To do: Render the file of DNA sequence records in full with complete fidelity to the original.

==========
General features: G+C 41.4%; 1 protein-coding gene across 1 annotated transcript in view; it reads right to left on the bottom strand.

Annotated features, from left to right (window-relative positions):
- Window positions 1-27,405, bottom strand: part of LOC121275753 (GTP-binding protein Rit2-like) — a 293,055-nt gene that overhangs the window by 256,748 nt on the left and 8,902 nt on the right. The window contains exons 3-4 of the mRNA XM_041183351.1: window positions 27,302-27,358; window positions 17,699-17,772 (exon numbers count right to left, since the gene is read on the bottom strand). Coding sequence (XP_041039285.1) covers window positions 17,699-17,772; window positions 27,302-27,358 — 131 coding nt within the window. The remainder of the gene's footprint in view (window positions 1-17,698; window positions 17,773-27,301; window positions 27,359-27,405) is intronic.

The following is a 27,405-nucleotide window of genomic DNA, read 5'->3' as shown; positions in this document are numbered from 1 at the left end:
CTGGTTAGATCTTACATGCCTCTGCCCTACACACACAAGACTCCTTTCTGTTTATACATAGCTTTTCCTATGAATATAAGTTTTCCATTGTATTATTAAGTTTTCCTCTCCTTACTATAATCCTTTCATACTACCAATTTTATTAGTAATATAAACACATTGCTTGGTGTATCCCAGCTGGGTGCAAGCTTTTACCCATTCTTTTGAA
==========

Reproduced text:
General features: G+C 41.4%; 1 protein-coding gene across 1 annotated transcript in view; it reads right to left on the bottom strand.

Annotated features, from left to right (window-relative positions):
- Window positions 1-27,405, bottom strand: part of LOC121275753 (GTP-binding protein Rit2-like) — a 293,055-nt gene that overhangs the window by 256,748 nt on the left and 8,902 nt on the right. The window contains exons 3-4 of the mRNA XM_041183351.1: window positions 27,302-27,358; window positions 17,699-17,772 (exon numbers count right to left, since the gene is read on the bottom strand). Coding sequence (XP_041039285.1) covers window positions 17,699-17,772; window positions 27,302-27,358 — 131 coding nt within the window. The remainder of the gene's footprint in view (window positions 1-17,698; window positions 17,773-27,301; window positions 27,359-27,405) is intronic.

The following is a 27,405-nucleotide window of genomic DNA, read 5'->3' as shown; positions in this document are numbered from 1 at the left end:
CTGGTTAGATCTTACATGCCTCTGCCCTACACACACAAGACTCCTTTCTGTTTATACATAGCTTTTCCTATGAATATAAGTTTTCCATTGTATTATTAAGTTTTCCTCTCCTTACTATAATCCTTTCATACTACCAATTTTATTAGTAATATAAACACATTGCTTGGTGTATCCCAGCTGGGTGCAAGCTTTTACCCATTCTTTTGAA